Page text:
I have tried to duck this conversation in the past but... I will state that I am a Zone System user. It was the system I learned and have never felt the need to move off the dime in that regard. Some questions come to mind that I don't think have been addressed yet and they are: Wasn't Adams writings about the Zone System from the 1940's or so? Haven't the materials changed since then? There was no multi-contrast papers available then and if I am wrong I am sure someone will point out that fact.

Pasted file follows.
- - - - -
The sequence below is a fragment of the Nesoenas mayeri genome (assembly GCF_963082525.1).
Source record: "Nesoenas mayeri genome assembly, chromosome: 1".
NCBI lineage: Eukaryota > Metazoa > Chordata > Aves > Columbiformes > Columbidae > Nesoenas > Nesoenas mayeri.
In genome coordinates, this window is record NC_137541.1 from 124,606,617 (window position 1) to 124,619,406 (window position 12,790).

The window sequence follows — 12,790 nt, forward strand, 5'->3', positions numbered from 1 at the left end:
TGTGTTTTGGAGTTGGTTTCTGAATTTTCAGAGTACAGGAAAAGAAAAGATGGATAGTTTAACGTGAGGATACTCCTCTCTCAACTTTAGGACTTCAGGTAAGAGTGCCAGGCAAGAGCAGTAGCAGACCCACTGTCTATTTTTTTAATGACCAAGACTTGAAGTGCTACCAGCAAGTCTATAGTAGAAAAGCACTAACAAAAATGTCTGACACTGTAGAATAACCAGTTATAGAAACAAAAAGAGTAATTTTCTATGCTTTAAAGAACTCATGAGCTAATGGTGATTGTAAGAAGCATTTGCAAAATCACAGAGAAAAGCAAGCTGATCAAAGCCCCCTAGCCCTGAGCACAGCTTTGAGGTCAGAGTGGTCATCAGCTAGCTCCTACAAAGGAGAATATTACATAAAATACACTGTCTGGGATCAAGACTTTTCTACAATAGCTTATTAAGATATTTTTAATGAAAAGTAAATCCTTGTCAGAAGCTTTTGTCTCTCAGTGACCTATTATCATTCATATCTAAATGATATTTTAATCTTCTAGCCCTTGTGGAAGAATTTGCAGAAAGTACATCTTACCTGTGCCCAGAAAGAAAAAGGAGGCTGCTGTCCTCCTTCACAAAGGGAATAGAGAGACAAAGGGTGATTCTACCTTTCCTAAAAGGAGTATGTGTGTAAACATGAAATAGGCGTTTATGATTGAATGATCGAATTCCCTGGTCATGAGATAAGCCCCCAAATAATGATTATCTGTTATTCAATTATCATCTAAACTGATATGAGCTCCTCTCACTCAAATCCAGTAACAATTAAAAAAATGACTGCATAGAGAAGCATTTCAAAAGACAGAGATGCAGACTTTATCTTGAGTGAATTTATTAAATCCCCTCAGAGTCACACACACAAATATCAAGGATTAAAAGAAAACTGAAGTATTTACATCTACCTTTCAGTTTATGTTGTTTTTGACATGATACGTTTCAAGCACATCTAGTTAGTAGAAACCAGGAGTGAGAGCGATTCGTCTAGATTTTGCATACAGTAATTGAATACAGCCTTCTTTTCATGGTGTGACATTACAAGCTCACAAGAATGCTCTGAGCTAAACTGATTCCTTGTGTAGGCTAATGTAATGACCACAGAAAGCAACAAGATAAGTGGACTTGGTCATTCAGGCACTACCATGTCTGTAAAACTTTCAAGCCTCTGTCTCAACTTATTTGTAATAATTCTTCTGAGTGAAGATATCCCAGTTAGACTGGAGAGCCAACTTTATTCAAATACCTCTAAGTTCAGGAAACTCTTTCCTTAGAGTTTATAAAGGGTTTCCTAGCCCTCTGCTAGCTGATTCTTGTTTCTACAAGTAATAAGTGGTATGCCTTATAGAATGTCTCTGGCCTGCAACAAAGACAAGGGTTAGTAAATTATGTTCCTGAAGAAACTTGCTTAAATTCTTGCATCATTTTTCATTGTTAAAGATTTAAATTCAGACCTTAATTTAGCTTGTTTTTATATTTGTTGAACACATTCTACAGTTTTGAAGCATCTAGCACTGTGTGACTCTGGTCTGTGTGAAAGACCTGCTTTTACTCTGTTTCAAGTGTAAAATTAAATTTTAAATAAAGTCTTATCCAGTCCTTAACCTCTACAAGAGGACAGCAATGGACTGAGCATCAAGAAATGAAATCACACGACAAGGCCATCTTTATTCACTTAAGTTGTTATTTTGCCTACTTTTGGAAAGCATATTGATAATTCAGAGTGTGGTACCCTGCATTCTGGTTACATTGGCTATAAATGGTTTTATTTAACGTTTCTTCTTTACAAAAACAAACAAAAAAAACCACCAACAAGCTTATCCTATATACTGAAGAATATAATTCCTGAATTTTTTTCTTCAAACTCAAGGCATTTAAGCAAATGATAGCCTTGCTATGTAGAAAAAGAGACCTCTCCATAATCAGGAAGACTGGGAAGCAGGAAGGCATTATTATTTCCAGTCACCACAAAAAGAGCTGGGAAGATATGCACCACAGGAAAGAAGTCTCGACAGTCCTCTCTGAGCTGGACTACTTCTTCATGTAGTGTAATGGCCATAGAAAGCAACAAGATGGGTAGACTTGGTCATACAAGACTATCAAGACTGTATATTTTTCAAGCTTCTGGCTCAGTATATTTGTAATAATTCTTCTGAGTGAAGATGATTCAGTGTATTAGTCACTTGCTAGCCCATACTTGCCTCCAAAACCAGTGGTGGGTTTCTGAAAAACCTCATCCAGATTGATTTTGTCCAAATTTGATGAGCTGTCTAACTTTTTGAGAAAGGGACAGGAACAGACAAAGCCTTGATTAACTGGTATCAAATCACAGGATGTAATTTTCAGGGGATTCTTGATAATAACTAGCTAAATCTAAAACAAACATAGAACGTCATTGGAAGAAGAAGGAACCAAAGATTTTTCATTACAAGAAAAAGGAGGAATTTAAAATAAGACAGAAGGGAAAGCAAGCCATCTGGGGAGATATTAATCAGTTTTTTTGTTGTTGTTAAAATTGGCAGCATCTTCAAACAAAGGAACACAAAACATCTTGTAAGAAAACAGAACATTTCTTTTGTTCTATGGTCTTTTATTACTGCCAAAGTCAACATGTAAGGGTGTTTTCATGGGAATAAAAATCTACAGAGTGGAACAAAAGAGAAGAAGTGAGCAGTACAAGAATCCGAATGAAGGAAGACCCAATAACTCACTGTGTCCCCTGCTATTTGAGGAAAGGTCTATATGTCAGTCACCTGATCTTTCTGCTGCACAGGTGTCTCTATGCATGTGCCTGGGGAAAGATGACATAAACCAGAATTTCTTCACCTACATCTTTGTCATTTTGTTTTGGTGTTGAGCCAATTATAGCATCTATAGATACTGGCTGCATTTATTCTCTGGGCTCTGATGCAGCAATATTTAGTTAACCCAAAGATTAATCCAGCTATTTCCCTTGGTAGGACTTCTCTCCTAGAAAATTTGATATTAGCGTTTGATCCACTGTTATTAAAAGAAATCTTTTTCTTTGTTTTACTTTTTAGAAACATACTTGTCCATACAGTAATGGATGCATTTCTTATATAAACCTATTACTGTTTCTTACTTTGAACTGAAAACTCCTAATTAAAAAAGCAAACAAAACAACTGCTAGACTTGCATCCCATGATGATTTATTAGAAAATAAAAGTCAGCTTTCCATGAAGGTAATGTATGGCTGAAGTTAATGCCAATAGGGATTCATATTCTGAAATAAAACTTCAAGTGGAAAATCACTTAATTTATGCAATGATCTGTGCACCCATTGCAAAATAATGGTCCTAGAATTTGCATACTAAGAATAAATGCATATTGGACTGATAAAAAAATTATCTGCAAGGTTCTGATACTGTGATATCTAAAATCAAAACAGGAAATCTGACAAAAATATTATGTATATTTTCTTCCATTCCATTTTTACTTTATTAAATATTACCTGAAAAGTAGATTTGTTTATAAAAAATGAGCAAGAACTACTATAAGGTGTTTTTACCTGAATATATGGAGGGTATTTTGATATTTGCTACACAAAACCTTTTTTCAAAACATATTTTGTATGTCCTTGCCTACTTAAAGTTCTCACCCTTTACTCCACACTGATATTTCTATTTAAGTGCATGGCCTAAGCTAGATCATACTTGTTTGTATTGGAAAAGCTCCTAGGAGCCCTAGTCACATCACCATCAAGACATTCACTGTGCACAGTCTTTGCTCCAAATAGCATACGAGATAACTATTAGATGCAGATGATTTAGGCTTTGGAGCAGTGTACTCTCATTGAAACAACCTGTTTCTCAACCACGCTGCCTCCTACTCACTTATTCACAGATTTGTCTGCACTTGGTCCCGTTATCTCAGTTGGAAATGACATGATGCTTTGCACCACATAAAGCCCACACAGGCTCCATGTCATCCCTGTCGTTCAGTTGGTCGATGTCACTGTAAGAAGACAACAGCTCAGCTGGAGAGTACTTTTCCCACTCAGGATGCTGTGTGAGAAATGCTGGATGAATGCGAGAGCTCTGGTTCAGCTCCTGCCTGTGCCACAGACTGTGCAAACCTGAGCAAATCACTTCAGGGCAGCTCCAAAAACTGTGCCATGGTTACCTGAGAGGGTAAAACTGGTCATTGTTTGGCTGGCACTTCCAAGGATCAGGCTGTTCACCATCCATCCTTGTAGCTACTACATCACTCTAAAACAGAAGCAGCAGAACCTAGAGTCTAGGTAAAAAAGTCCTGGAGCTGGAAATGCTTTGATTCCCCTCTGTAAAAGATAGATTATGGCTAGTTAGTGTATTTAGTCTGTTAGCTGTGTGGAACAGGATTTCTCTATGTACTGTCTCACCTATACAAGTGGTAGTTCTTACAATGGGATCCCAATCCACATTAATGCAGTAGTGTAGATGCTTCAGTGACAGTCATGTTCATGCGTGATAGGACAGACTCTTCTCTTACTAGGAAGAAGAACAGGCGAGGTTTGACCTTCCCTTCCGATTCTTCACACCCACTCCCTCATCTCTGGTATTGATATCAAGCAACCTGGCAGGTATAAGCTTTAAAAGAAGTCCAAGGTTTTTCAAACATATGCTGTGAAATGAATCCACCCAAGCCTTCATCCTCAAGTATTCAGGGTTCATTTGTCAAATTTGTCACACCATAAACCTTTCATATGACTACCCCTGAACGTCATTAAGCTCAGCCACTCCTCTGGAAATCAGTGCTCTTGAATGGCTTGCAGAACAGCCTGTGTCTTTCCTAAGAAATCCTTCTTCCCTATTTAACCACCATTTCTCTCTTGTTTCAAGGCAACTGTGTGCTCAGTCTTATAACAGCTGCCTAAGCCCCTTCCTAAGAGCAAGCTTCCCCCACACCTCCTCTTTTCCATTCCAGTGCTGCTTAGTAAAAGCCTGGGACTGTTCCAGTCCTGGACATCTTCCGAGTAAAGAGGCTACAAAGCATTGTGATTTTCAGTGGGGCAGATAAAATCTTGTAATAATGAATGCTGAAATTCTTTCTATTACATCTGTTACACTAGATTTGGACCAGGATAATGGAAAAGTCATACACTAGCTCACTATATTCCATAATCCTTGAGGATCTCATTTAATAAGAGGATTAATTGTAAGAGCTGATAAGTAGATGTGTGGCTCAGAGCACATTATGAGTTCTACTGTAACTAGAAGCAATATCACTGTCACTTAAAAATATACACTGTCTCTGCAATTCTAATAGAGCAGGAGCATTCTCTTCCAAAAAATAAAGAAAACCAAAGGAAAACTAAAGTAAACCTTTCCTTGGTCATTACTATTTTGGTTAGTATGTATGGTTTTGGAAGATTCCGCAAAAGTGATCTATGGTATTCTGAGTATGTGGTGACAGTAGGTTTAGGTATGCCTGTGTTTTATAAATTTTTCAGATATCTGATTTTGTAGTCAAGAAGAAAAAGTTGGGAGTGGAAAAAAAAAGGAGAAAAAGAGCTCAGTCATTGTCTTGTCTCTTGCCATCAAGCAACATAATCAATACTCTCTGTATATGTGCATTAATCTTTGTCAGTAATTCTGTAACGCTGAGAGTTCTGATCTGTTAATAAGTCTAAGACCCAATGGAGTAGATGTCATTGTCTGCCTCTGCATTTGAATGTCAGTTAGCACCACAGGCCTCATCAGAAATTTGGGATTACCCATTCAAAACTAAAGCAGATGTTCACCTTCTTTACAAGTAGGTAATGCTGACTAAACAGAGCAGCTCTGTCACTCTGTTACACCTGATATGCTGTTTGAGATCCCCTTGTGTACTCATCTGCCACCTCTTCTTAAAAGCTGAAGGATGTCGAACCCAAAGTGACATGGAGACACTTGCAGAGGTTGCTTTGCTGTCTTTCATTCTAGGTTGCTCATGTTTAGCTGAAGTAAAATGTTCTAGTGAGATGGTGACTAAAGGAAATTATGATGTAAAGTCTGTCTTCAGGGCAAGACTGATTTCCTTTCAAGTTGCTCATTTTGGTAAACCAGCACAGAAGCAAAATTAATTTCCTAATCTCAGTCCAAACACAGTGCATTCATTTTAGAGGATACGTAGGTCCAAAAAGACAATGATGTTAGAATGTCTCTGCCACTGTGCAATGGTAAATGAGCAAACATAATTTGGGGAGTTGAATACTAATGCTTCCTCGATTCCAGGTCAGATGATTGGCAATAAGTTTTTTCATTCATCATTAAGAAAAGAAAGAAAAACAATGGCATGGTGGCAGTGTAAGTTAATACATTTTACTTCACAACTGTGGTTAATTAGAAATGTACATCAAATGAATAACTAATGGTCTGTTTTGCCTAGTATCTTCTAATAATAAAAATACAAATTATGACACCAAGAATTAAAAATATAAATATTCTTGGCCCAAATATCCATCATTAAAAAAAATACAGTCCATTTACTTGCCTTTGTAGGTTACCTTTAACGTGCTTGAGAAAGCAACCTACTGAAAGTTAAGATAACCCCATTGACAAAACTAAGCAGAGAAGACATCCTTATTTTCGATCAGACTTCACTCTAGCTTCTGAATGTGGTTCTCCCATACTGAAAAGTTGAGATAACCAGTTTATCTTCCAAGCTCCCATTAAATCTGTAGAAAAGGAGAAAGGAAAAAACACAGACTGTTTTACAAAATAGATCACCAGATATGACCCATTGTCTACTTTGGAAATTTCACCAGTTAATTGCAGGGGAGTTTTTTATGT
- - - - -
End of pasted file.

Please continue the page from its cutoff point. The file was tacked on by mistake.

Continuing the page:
Everyone I knew in the middle 60's used graded papers and when the first multi-contrast papers came out and the ones I tried to use were horrible. My thinking is that when Adams wrote what he wrote wrt densities in films and papers the info was valid to his time and the papers available to him. Since I have previously stated that I do use those guide lines as a starting spot, I am a happy camper if I do a zone VIII test the densitometer tells me my density is 1.30 >fb+f. Will it print on paper as a very light tonality? I don't know at that point and I am not sure Adams would have known either. Fred Picker (a follower to Adams Zone System techniques) wrote in his procedures to take that zone VIII negative to the enlarger and make a print of that tone and SEE if it fits the paper using a tested standard time. If it does not fit, adjust the time in developer or in the enlarger. Again graded paper and not multi-contrast as near as I can recall. Remember that the zones Adams talked about are not fixed points. That can mean that they can be different values within the Zone. The idea can be carried to the speed point. .10>fb+f only relates to a Normal 5 stop scene (Zone III to Zone VII) After that the speed point slips up or down the scale wrt what kind of exposure is given with what amount of developing time.